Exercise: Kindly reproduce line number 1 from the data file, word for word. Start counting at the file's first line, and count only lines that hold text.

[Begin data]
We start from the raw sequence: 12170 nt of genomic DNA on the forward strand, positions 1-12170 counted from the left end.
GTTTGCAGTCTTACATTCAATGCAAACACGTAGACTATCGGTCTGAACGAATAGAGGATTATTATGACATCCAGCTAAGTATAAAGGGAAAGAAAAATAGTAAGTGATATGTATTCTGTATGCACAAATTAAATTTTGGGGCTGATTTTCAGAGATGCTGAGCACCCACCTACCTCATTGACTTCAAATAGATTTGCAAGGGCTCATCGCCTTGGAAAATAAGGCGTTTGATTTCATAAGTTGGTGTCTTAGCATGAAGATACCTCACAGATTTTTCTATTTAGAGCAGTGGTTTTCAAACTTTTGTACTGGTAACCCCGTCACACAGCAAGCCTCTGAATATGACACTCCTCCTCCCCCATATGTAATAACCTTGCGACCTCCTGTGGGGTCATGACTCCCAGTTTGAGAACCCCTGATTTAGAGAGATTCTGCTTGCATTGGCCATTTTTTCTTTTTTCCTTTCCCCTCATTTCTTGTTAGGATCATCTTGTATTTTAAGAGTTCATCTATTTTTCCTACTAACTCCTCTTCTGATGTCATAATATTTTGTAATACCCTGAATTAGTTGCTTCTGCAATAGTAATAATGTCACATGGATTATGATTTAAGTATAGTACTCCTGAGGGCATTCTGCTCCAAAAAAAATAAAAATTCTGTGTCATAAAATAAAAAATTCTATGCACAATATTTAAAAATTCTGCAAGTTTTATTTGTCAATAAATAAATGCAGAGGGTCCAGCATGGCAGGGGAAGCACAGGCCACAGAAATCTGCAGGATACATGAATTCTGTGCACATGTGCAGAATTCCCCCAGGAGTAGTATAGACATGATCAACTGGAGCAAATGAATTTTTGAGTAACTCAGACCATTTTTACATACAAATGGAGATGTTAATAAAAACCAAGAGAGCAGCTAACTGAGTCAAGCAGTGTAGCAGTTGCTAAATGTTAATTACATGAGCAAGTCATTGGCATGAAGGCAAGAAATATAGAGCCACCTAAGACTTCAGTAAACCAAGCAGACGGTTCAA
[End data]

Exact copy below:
We start from the raw sequence: 12170 nt of genomic DNA on the forward strand, positions 1-12170 counted from the left end.